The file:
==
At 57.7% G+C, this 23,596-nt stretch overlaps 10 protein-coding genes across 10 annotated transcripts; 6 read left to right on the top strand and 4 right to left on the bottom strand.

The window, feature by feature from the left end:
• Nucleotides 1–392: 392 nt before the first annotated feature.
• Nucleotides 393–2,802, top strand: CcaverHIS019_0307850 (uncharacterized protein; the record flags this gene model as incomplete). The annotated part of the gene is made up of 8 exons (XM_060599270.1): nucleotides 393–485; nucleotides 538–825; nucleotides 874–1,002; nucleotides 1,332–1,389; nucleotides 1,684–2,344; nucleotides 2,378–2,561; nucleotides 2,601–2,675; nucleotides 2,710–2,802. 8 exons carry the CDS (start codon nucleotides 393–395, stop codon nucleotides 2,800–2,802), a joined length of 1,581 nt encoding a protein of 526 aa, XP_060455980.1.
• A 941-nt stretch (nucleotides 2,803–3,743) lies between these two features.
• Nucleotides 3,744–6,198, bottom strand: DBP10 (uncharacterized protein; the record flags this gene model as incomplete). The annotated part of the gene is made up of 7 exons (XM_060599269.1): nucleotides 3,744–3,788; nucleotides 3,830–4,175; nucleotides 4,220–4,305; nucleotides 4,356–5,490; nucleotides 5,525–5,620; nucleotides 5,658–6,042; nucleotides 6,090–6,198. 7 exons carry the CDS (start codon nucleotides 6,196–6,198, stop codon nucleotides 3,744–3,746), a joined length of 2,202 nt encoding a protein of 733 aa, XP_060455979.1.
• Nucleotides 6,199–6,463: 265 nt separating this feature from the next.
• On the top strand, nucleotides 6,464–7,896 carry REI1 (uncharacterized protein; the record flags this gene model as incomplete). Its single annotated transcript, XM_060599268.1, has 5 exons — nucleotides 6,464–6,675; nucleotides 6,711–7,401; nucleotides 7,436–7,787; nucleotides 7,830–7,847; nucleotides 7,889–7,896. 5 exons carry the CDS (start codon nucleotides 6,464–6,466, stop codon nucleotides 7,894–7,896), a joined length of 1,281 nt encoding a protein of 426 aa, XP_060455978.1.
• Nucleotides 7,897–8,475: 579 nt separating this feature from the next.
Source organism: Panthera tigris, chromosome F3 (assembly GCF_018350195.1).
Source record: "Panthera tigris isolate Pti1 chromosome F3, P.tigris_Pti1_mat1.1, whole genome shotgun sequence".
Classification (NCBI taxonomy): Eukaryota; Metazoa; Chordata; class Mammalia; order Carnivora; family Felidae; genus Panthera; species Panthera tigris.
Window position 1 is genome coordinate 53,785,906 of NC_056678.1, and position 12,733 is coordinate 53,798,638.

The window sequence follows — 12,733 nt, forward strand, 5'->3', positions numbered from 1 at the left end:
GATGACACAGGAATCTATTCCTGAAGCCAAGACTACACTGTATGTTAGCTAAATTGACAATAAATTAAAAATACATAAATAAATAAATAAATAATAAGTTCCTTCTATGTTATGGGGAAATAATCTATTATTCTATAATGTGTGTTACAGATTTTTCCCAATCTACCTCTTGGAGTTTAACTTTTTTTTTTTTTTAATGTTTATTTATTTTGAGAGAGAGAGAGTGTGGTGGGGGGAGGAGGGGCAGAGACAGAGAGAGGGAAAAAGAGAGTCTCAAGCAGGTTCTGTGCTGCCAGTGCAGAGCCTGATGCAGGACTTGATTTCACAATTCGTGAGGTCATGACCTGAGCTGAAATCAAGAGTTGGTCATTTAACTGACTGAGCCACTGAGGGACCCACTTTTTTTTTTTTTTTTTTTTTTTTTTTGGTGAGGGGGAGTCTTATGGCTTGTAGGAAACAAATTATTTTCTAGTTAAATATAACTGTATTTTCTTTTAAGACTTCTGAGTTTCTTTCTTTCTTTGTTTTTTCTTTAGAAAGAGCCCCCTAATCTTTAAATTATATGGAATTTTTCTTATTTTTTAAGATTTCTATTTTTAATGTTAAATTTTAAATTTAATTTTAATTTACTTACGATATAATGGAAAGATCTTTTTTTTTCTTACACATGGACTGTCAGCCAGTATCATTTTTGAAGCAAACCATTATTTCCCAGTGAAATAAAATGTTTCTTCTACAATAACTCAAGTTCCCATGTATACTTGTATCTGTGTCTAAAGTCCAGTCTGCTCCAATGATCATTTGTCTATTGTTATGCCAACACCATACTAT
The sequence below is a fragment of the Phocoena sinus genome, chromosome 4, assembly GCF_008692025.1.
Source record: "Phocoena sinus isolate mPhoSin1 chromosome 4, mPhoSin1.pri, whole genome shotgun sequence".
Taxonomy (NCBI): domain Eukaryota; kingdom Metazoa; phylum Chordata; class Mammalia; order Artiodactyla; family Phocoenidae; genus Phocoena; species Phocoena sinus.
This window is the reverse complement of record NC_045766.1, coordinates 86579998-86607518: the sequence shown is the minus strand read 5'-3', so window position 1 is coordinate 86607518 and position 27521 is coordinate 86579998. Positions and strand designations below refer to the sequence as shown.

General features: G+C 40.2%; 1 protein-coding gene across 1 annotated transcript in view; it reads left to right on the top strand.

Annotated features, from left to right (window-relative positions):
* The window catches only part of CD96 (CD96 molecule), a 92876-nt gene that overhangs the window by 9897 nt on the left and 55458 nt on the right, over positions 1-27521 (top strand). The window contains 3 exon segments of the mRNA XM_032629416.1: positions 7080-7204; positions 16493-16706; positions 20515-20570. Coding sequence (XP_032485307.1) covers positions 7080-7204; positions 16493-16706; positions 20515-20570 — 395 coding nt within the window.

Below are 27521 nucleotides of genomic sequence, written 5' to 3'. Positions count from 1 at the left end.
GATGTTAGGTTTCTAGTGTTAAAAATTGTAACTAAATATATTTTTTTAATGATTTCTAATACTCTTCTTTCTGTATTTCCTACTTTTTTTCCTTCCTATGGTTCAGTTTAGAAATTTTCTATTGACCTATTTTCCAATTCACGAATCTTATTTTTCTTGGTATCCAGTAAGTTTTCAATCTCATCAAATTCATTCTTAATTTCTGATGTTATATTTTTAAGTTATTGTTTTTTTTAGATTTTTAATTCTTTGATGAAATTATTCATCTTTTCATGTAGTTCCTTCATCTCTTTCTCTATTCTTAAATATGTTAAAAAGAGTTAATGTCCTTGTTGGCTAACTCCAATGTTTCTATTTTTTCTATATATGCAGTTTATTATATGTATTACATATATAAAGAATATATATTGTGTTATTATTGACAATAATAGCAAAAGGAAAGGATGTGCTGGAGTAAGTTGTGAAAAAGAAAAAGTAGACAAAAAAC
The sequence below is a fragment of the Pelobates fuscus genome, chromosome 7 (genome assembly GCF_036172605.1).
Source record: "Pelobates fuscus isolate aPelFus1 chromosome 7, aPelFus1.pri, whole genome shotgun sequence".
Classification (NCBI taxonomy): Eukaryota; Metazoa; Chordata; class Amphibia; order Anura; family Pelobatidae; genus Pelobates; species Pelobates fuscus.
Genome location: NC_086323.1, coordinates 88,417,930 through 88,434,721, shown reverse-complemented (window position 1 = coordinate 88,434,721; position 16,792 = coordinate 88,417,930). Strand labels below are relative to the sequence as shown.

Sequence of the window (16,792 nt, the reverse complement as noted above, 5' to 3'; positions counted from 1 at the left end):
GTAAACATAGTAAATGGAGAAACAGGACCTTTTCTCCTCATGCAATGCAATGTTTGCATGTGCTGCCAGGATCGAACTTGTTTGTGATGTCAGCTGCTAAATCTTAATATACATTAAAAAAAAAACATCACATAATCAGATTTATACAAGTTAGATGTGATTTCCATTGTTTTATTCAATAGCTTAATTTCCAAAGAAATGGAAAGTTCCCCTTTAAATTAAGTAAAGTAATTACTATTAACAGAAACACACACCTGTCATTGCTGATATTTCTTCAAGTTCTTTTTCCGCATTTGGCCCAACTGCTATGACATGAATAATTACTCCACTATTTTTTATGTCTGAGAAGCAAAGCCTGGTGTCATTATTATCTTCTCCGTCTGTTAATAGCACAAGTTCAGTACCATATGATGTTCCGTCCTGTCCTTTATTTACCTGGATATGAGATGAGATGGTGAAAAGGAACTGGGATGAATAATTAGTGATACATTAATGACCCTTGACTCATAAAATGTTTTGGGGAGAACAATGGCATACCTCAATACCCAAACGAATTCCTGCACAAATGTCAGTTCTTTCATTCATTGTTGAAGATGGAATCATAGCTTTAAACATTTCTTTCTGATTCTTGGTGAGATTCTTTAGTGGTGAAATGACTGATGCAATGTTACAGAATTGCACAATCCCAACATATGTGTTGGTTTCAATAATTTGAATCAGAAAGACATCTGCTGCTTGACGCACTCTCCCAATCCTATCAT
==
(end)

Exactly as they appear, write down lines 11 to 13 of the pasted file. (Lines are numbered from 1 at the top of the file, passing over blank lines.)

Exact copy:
Source record: "Panthera tigris isolate Pti1 chromosome F3, P.tigris_Pti1_mat1.1, whole genome shotgun sequence".
Classification (NCBI taxonomy): Eukaryota; Metazoa; Chordata; class Mammalia; order Carnivora; family Felidae; genus Panthera; species Panthera tigris.
Window position 1 is genome coordinate 53,785,906 of NC_056678.1, and position 12,733 is coordinate 53,798,638.